In Hong Kong, there are at least eight different payment providers vying for supremacy, while Vietnam has at least 10 trying to do the same. Earlier this year, I spoke with a Brazilian VC who was keen to learn more about mobile payments in China as their firm sees this as a next step for consumer services in the country.
Chinese style e-commerce is also gaining traction, especially in Southeast Asia, with similar logistics, warehousing, and payment challenges that China once experienced.
The turning point: While many tech majors are trying to crack global markets with services, Bytedance is the first the breakthrough as a global household name.
TikTok, formerly Musical.ly (built in Shanghai), is to date the most successful global content product made by a Chinese company.
But the company’s success has provoked suspicion. Previously, Bytedance products in India, including TikTok and Helo, were under scrutiny for data transfer to China as well as content linked to sexual harassment and political violence. In the US, Huawei was already the go-to whipping boy until US Senator Marco Rubio called on CFIUS to investigate Bytedance’s 2018 acquisition of Musical.ly after they were accused of censoring content related to the Houston Rockets and protests in Hong Kong.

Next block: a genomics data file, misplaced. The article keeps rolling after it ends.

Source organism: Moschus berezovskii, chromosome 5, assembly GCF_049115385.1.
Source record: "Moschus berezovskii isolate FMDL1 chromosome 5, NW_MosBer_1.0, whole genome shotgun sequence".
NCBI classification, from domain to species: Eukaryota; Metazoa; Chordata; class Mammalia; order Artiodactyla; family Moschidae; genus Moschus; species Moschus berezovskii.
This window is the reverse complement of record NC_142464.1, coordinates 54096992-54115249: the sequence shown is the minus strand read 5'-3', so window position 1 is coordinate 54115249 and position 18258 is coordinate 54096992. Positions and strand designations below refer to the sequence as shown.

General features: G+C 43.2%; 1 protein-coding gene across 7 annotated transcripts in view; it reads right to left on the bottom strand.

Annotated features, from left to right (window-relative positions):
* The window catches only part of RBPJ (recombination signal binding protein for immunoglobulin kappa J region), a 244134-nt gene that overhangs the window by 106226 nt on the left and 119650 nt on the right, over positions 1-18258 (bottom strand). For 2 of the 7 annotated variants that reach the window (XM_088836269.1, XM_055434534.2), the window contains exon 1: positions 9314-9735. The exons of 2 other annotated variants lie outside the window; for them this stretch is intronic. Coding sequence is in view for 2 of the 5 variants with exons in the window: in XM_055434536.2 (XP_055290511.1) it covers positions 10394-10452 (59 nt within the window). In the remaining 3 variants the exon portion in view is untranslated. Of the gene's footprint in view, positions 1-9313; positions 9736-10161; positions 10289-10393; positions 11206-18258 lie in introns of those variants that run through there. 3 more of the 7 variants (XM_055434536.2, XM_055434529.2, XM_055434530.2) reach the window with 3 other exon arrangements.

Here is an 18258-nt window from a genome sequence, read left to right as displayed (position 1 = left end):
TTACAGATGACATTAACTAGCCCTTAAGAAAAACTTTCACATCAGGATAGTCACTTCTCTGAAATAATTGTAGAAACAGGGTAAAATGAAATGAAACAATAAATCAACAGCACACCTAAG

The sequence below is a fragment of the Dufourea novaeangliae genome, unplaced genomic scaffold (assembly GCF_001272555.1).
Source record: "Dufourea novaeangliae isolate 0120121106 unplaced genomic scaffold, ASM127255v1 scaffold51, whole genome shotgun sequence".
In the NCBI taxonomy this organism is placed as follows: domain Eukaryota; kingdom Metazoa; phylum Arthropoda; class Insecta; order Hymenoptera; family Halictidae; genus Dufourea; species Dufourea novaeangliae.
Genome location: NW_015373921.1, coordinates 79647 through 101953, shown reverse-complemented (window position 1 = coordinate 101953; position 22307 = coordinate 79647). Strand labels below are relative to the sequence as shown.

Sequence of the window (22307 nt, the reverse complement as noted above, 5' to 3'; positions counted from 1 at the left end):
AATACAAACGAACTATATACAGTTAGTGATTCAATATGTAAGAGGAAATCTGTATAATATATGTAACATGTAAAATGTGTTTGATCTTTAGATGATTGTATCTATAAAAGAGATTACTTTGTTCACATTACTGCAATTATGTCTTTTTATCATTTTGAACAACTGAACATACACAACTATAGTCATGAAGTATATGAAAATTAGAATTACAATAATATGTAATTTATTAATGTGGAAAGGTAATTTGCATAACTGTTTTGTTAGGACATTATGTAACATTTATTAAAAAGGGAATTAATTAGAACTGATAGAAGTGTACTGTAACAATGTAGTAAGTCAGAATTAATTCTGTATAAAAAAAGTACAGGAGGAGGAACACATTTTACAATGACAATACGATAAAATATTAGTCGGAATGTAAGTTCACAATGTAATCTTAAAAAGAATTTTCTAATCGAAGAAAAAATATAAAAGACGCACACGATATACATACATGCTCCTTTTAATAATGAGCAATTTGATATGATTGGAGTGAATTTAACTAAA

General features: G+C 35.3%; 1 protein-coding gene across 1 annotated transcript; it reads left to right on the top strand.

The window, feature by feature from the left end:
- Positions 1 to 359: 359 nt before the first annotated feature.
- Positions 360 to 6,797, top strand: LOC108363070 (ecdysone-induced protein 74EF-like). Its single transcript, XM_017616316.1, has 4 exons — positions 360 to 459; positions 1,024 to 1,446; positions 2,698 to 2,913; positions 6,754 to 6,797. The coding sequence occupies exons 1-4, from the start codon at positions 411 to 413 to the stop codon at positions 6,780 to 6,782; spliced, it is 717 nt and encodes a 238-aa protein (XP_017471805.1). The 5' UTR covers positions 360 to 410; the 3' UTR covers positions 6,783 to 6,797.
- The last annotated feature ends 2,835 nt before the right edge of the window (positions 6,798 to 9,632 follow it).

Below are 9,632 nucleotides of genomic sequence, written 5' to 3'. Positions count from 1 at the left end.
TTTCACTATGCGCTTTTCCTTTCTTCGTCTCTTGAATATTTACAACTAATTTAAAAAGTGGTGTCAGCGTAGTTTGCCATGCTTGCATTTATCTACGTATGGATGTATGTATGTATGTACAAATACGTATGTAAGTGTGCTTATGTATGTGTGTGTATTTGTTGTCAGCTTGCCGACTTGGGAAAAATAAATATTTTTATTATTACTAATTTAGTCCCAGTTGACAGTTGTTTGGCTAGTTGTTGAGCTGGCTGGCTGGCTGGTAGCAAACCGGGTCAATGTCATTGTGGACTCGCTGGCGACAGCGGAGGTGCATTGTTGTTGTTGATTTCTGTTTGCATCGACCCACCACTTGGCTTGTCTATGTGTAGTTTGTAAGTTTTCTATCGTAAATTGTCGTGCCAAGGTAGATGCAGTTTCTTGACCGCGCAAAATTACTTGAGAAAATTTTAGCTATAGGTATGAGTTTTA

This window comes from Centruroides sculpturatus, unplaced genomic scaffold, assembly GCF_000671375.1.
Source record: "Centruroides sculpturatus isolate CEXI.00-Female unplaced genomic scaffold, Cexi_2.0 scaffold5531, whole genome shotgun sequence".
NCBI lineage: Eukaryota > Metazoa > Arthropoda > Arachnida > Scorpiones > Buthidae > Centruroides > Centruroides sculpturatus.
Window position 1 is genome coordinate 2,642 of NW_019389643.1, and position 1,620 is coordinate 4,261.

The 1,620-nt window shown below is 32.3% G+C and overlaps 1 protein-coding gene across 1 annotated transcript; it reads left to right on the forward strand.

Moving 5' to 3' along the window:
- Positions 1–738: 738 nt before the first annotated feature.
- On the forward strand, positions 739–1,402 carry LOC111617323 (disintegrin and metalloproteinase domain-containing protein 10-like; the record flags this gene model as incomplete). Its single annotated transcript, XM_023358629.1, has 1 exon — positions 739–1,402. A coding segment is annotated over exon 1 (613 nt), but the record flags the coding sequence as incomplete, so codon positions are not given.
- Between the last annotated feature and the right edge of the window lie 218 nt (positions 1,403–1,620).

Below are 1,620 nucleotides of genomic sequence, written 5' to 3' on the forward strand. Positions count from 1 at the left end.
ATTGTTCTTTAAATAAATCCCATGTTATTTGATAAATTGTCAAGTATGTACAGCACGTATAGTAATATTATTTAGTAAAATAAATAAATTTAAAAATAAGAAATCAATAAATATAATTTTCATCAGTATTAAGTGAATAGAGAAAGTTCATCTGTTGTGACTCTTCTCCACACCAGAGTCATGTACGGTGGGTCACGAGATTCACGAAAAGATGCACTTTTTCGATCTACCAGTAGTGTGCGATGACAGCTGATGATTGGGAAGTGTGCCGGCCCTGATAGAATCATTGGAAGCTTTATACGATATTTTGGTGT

Just recently, a congressional advisory body published recommendations on dealing with the rise of China’s AI capabilities and Xi Jinping announced official support for the country’s blockchain initiatives. The fact that Chinese companies are getting so much scrutiny means that China’s tech has truly arrived on the global stage.
What’s next?: China’s arrival doesn’t mean that everything will be rosy for the country’s entrepreneurs, investors, and tech majors. Already the US has rolled back two major acquisitions by Chinese companies, China’s share of global investment is down to 2% as of April 2019 from a high of 21% in 2015, and data sovereignty is becoming more an issue.
Indeed, the world seems to be learning an approach China was the first to implement: the balkanization of the internet. Not only are some countries implementing stricter internet controls, but many US companies are making their services inaccessible to EU customers due to the costs of GDPR compliance.
Things change fast in tech. But the course we’re on now is that by the end of the next decade, the future of growth—in particular in developing countries—will be centered around Chinese models, not Western ones.
—Additional research by David Cohen